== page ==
26. John disliked that I bought a house. The kitchen (walls, roof) was extremely large.
27. John disliked that I bought a house. The previous owner was happy.
28. *John was satisfied that I bought a house. I disliked the price.
29. *I disliked that John was eating there. The food was delicious.
30. *I was dismayed that John was reading there. He liked the author.
31. *I was very upset that John died. The widow was mad with grief.
The examples 26 and 27 are acceptable only if we assume that there is a causal relation between the first and the second sentences, i.e., if John does not like large kitchens (example 26) and for some reason hates the previous owner (example 27). If there is no such relation, then the examples are unacceptable. Thus, we can modify Condition 2:
Condition 2. If the parts containing the anaphor and the antecedent are not syntactically connected, then indirect anaphora is possible only for the uppermost semantic level of the situation.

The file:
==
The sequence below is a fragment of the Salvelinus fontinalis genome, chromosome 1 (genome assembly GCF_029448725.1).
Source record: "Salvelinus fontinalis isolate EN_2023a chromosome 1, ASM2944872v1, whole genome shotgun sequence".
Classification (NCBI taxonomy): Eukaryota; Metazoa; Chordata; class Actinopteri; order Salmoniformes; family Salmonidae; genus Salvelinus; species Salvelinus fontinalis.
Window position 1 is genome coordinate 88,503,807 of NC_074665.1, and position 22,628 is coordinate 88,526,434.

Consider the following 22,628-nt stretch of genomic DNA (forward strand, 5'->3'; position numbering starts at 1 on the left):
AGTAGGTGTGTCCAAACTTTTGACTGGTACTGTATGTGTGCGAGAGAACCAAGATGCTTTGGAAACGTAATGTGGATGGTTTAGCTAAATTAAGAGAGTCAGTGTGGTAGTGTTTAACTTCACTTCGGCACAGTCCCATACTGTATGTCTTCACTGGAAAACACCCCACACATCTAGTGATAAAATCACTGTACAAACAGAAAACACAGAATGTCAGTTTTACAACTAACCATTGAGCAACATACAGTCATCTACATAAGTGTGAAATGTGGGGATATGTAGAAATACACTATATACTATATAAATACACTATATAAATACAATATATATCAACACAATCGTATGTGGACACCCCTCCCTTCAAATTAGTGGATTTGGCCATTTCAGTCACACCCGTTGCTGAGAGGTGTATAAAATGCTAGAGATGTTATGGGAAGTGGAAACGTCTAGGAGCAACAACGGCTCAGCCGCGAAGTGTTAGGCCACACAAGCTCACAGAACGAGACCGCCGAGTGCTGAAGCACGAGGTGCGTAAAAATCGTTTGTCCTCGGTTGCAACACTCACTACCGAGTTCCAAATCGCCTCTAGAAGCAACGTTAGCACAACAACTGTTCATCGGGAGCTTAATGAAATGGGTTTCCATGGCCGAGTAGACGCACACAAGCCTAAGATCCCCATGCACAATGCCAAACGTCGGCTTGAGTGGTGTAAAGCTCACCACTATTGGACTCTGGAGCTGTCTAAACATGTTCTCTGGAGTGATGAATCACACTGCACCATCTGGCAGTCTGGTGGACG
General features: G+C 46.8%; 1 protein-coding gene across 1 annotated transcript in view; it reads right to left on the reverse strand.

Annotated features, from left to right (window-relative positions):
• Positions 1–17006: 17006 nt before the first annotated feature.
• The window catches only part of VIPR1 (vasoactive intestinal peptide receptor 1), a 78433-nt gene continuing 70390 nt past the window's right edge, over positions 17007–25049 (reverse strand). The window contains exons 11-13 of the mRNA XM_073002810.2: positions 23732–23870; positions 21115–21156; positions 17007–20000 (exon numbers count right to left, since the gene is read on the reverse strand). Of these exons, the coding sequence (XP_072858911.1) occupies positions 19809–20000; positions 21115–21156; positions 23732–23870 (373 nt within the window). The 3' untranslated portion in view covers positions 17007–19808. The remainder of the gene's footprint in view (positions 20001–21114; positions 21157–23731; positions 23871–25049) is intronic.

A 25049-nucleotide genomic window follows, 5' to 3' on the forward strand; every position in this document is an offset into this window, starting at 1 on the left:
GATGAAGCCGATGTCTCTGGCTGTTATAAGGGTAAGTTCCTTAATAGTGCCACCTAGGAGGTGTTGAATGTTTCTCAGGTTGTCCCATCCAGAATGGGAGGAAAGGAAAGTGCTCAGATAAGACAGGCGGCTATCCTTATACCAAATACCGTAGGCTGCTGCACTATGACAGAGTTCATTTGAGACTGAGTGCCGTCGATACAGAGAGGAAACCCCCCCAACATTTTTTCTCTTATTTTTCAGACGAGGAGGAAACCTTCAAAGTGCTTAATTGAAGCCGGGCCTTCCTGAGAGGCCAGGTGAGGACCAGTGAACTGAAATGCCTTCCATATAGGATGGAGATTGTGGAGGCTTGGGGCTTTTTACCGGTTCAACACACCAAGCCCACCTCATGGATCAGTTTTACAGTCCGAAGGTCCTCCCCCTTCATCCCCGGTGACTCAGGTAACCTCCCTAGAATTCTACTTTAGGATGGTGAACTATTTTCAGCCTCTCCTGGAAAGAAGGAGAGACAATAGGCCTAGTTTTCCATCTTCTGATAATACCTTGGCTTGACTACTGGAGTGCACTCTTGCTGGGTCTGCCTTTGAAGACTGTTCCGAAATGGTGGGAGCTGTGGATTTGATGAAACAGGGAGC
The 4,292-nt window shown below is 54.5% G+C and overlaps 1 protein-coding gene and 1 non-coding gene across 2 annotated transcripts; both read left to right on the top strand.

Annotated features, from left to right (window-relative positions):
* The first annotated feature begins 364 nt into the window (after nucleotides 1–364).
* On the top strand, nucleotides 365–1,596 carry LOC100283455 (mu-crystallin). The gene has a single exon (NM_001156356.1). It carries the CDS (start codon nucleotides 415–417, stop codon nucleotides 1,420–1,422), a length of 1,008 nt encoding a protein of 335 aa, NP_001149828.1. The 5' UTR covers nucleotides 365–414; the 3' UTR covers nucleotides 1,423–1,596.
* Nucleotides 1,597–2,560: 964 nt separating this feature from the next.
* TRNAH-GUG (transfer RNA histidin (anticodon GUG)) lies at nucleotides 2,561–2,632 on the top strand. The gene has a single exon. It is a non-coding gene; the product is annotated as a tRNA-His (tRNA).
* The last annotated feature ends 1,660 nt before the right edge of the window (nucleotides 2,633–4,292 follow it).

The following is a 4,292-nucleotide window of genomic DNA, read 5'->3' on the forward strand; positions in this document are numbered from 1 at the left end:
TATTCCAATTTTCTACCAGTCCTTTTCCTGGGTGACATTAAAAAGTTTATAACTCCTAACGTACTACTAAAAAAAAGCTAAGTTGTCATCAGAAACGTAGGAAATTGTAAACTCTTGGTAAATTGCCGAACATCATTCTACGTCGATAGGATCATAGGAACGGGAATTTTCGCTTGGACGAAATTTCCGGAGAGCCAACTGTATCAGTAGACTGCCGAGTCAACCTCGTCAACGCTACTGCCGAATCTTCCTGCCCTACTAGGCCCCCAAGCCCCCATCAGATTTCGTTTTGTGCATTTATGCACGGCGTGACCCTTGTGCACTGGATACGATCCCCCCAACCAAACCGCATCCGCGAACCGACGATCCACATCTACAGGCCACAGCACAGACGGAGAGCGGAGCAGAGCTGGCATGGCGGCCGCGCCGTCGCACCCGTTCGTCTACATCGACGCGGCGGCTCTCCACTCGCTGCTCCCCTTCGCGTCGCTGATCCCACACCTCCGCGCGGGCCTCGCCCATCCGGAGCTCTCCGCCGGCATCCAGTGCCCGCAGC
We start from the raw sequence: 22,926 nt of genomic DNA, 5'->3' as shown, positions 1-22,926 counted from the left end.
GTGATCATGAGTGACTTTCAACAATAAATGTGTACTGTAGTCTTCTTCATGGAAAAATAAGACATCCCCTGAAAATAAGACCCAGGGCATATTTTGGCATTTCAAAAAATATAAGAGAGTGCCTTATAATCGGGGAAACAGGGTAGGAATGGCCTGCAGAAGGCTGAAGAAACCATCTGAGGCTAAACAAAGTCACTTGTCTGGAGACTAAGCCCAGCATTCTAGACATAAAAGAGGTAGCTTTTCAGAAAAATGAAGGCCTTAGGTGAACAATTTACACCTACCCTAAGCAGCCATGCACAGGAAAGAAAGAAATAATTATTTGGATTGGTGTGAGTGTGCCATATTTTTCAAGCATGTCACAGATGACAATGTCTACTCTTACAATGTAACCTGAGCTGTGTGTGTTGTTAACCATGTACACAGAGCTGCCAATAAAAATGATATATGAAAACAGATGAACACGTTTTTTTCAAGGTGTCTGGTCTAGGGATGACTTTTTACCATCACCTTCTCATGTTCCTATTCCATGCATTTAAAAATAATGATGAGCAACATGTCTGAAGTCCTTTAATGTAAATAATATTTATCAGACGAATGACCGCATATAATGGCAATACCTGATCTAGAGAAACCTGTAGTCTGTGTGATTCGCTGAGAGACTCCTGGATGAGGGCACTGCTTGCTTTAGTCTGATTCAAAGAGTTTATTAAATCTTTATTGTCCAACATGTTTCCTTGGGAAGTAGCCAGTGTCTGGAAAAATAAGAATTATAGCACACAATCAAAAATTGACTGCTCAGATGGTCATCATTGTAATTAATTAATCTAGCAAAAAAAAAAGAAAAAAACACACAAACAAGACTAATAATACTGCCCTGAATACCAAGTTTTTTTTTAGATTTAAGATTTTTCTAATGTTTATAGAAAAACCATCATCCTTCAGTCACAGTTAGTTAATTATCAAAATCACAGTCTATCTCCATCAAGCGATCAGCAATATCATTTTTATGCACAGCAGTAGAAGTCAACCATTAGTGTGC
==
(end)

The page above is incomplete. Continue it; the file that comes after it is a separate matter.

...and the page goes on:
Unfortunately, so far we do not have any algorithm for detecting syntactic connectability. Meanwhile, Condition 2 could be justified by a statistical evaluation: what is more frequent in the texts, the presence or absence of the syntactic connectability? This requires further investigations, though our preliminary results show that the cases when the subordinate relations take place usually do have a surface representation. So we do use Condition 2 in our algorithm, though the cases where Condition 2 would be applicable are rather rare in the real texts.
We emphasise that Conditions 1 and 2 concern only the possibility of the indirect anaphora but not its obligatory presence, thus being necessary but not sufficient conditions.
It can be observed that the anaphors in our examples have different status in the prototypic scenario of the antecedents. Some of them are necessary parts of the lexical meaning of the corresponding antecedent (as in examples 5, 6, 9) and thus are implicitly presented in the situation, while some are not. For example, the Random House Webster’s dictionary defines the word sell as “to transfer (goods) to or render (services) for another in exchange for money; dispose of to a purchaser for a price.” Thus, the words “money” (as a concept, but not a physical object) and “price” are parts of the lexical meaning of the word sell.